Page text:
Carlson, Sara E. , Evans, Margaret E.K. , Donoghue, Michael J. .
The influence of climate on dispersal and life history evolution in Lomelosia (Dipsacaceae).
Climate may play a key role in driving the evolution of important life history traits such as dispersal and the perennial and annual habit. We investigated evolutionary relationships between dispersal traits, habit, biogeography, and climate in the plant clade Lomelosia (Dipsacaceae), which includes both annuals and perennials with “wing” and “pappus” diaspore types that occur in different habitats of the Mediterranean basin. We first reconstructed the phylogeny of 35/ca. 50 Lomelosia species based on chloroplast (atpB-rbcL, trnL-trnF, trnSUGA-trnGGCG) and nuclear (ITS, ETS) DNA markers using Bayesian methods and used the inferred phylogeny in subsequent comparative analyses. Next, we described variation in diaspore morphology using phylogenetic principle components analysis and inferred ancestral character states for diaspore type and habit using Bayesian methods, and ancestral geographic ranges using maximum likelihood. To investigate correlations between climate traits and evolutionary transitions in diaspore type and habit, we used climatic niche modeling to generate species means for 19 climate variables (“Bioclim” variables) and tested for correlations with diaspore type and habit using phylogenetically independent contrasts. Our morphometric results reveal that the majority of variation in diaspore morphology is described by overall diaspore size and the relative length of the pappus, and generally recover the observed wing and pappus diaspore types. Winged diaspores evolved multiple times from pappus-bearing ancestors, and annuals evolved multiple times from perennials, but we found no correlation between diaspore type and habit. Similarly, neither diaspore type nor habit was associated with particular biogeographic regions. However, both traits were correlated with climate features. Winged diaspores were correlated with milder winters, and evolutionary transitions to the annual habit were correlated with summer heat and drought and decreased annual precipitation, which is consistent with a drought-avoiding evolutionary strategy. Our findings indicate that different climate pressures are acting on diaspore and habit evolution, and we discuss the implications of these results in the context of adaptation to particular ecological and environmental conditions.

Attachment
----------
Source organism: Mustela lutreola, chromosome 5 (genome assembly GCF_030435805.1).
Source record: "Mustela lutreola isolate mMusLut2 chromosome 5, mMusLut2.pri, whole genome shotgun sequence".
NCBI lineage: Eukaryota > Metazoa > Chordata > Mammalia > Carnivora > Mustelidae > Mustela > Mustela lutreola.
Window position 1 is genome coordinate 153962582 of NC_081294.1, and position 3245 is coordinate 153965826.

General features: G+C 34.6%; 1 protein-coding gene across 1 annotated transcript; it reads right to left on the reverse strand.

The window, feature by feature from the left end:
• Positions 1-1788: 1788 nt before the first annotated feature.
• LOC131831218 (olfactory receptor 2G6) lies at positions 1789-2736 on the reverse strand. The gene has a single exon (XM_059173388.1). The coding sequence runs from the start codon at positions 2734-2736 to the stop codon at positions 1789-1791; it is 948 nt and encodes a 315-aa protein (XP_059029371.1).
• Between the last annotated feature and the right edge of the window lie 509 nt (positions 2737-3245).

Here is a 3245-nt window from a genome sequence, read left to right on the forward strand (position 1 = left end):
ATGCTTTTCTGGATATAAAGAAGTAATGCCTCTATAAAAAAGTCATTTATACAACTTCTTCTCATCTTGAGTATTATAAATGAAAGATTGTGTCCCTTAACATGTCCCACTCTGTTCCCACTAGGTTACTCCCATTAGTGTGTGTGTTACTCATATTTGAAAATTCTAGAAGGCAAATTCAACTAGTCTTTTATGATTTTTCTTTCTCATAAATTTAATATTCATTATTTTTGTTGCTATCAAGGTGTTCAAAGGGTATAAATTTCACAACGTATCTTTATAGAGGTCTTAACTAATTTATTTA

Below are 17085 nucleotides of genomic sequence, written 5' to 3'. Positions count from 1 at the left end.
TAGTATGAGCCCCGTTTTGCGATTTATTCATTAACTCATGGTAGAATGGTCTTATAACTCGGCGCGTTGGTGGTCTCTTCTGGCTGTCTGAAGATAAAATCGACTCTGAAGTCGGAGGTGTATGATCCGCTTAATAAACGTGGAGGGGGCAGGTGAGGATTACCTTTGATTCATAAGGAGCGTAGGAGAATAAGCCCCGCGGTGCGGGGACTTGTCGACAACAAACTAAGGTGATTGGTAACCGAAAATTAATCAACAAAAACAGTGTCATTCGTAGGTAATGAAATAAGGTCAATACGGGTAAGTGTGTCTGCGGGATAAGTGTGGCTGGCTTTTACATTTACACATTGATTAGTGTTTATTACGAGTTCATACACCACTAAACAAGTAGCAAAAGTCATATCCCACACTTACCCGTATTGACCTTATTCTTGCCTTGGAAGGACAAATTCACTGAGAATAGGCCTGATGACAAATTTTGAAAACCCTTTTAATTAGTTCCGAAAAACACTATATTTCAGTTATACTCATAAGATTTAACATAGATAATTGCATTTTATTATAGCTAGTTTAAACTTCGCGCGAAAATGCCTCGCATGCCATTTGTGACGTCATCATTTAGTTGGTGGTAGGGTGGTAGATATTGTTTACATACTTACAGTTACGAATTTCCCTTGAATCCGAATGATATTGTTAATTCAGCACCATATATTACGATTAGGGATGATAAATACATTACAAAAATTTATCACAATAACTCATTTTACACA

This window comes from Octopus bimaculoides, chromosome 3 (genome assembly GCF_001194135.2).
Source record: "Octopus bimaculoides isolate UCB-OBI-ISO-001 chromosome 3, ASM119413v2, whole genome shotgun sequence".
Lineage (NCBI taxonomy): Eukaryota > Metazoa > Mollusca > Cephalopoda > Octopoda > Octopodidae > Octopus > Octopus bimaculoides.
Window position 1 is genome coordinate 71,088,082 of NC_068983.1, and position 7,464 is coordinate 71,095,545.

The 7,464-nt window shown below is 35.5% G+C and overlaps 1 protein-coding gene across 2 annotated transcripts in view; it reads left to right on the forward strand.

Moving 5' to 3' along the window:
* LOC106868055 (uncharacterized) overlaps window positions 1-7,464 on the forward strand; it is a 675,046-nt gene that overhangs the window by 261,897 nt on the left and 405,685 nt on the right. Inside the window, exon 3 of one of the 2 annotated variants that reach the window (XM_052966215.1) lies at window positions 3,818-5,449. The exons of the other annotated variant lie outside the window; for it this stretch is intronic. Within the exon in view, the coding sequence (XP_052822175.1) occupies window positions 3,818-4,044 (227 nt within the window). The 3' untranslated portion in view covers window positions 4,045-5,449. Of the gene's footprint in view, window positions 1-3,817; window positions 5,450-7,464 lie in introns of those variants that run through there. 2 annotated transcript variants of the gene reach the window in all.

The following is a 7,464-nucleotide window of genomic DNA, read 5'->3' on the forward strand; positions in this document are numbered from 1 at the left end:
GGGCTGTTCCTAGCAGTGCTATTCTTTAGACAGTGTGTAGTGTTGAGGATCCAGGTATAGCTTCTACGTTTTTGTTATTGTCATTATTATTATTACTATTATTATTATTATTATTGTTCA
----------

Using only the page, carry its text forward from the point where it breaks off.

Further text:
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1 - University of Neuchâtel, Department of Evolutionary Botany, rue Emile Argand 11, Neuchâtel, CH-2009, Switzerland
2 - Ecole Normale Super, Ecology Lab, Unit Math Ecoevolutionary Biology, Paris, F-75230 , France
3 - Yale University, Ecology & Evolutionary Biology and Peabody Museum of Natural History, PO Box 208106, New Haven, CT, 06520-8106, USA
Presentation Type: Oral Paper:Papers for Sections
Location: 556B/Convention Center
Date: Tuesday, August 3rd, 2010
Time: 1:45 PM